I was pondering “May Day” (because that’s today! OMG!).
Traditionally, May Day has been a day to commemorate spring in northern hemispheres. It falls about halfway between the spring equinox and summer solstice. With its centuries-old ties to agriculture, May Day celebrations often featured dancing and singing to welcome new life in sown fields. You may have heard of the ancient tradition of Beltane, which marked May 1 as the most important day of the year, marking a point between light and dark.
Celebrations of May Day evolved to include gathering of wildflowers and green branches and perhaps the crowning of a May King and Queen, and a decorated May tree or Maypole. This may have been tied to fertility for plants and mammals (human included), but that was gradually lost and the celebrations morphed into general popular festivals.
Later, celebrations evolved to speak more to the “nging in the May” with the gathering of wildflowers and green branches, the weaving of floral garlands, the crowning of a May king and queen, and the setting up of a decorated May tree, or Maypole, around which people danced. Such rites originally may have been intended to ensure fertility for crops and, by extension, for livestock and humans, but in most cases this significance was gradually lost, so that the practices survived largely as popular festivities (see more at the Farmers’ Almanac).
In the 19th century, May Day morphed again, and became International Workers’ Day, which grew out of the international labor movement for workers’ rights and an 8-hour work day (see more at History.com).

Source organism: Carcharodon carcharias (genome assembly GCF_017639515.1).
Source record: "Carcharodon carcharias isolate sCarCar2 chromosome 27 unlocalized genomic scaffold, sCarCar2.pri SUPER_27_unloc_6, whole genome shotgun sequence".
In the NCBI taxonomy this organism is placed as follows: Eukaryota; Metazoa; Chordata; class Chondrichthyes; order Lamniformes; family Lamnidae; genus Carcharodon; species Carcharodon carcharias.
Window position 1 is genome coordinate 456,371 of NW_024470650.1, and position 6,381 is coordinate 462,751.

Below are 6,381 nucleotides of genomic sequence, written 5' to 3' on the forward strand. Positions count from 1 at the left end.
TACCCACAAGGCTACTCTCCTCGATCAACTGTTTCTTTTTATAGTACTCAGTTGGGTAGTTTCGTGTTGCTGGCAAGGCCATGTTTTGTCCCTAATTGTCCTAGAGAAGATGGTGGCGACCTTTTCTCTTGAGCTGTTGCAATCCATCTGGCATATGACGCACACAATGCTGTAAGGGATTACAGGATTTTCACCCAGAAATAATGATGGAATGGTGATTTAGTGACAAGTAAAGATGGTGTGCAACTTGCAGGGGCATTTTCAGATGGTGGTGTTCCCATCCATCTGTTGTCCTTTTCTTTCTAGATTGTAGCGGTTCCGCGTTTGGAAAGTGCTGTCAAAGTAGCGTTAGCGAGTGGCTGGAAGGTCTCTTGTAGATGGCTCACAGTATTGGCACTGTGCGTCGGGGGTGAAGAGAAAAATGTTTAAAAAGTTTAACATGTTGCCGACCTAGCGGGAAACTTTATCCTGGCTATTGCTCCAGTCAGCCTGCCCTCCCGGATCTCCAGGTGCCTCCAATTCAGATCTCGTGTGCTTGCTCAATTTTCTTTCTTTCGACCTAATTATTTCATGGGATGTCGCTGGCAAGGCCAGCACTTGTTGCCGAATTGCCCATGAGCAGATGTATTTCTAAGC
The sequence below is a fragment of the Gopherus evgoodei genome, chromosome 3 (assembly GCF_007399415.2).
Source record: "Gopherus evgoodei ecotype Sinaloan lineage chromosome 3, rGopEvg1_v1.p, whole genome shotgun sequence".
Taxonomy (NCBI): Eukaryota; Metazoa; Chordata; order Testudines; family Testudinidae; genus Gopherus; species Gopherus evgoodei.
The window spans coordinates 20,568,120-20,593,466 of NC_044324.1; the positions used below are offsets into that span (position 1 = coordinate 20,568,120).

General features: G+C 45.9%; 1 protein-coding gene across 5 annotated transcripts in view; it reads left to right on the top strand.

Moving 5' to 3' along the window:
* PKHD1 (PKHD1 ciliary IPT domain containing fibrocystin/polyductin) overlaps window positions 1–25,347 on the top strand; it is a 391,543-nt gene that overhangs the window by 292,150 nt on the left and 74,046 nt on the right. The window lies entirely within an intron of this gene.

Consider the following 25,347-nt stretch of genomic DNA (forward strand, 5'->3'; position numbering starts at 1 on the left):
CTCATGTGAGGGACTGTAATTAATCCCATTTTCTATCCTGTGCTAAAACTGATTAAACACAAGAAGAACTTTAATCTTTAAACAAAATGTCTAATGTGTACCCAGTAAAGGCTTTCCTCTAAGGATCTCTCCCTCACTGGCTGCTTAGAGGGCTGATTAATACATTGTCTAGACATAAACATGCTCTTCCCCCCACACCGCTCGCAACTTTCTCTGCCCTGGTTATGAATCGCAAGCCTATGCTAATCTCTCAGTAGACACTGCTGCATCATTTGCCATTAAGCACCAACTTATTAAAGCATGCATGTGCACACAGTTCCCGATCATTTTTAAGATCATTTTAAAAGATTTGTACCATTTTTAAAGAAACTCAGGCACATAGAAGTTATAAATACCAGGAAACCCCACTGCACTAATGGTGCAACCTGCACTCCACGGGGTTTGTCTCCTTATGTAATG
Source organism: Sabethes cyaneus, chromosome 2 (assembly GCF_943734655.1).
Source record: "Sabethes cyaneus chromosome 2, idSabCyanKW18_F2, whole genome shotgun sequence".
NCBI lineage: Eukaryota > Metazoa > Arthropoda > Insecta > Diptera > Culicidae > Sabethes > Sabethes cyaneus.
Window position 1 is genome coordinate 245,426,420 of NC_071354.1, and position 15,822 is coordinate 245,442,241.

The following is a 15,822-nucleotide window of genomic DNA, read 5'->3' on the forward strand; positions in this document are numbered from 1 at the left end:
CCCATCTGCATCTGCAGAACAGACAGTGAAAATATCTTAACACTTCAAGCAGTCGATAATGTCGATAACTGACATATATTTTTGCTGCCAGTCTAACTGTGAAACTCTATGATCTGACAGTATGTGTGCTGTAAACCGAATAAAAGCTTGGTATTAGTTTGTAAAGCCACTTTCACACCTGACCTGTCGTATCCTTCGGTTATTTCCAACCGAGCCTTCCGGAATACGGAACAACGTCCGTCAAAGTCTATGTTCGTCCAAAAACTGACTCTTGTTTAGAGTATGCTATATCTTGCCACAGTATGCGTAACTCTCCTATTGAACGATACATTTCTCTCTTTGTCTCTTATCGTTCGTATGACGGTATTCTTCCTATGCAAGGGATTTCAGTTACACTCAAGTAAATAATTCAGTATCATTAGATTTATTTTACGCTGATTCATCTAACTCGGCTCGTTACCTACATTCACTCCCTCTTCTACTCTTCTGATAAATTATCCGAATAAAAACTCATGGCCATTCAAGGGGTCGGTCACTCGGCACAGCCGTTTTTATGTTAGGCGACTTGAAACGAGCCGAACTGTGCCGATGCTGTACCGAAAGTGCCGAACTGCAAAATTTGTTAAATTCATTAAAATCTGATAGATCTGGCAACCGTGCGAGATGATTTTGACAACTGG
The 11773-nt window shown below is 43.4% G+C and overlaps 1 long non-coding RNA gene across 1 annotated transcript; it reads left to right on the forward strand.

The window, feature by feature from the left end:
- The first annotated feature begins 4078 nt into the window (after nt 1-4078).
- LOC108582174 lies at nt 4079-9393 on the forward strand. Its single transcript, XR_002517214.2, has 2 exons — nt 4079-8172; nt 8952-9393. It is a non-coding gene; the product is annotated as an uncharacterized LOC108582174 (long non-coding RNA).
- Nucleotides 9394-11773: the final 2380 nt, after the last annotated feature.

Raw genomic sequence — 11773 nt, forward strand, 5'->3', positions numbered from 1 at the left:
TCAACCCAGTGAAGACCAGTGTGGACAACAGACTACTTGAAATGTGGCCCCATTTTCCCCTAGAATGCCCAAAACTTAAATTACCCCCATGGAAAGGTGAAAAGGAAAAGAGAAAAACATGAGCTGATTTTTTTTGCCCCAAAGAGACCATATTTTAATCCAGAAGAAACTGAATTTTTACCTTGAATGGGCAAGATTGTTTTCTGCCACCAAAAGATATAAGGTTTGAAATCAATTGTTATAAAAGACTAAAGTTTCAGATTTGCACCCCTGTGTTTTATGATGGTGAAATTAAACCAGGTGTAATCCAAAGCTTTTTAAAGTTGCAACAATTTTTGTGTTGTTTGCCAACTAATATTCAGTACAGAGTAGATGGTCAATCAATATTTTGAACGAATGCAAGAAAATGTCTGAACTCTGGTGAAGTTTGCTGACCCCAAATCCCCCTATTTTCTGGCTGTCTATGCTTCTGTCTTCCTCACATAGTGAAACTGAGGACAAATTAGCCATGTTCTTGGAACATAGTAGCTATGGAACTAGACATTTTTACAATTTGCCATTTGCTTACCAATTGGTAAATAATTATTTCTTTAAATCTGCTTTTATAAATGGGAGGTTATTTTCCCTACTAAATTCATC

And in these times, let’s talk about another manifestation of “May Day.”
This one is spelled “mayday” and it serves as a well-known distress signal on ships and planes. It’s attributed to a senior radio operator at London’s Croyden Airport. That operator, Frederick Mockford, allegedly got instructions in 1923 from his superiors to think of a word that could be used to signal distress and would be recognized by all pilots and ground crew.
The story goes that because a lot of the air traffic at Croyden was coming from Le Bourget airport in Paris, Mockford suggested “mayday,” a term derived from the French “m’aidez,” (“help me”), and is a shortened form of “venez m’aider” (“come and help me”), though there are grammatical issues with that.
It’s a little weird but also appropriate that though “May Day” and “mayday” aren’t related historically or linguistically, they kind of converge as a result of horrible circumstances.
I don’t really have deeper thoughts than that, but I was thinking about how a particular day and a distress signal share a word and a freaky confluence of world craybuckets.
So on this May Day, I hope that you’re safe and able to get outside a bit for some warmer weather (in the northern hemisphere). But if you’re not, I hope you’re in a position where you can send out a mayday and get some help.
Stay safe, all. Make of each day what you can.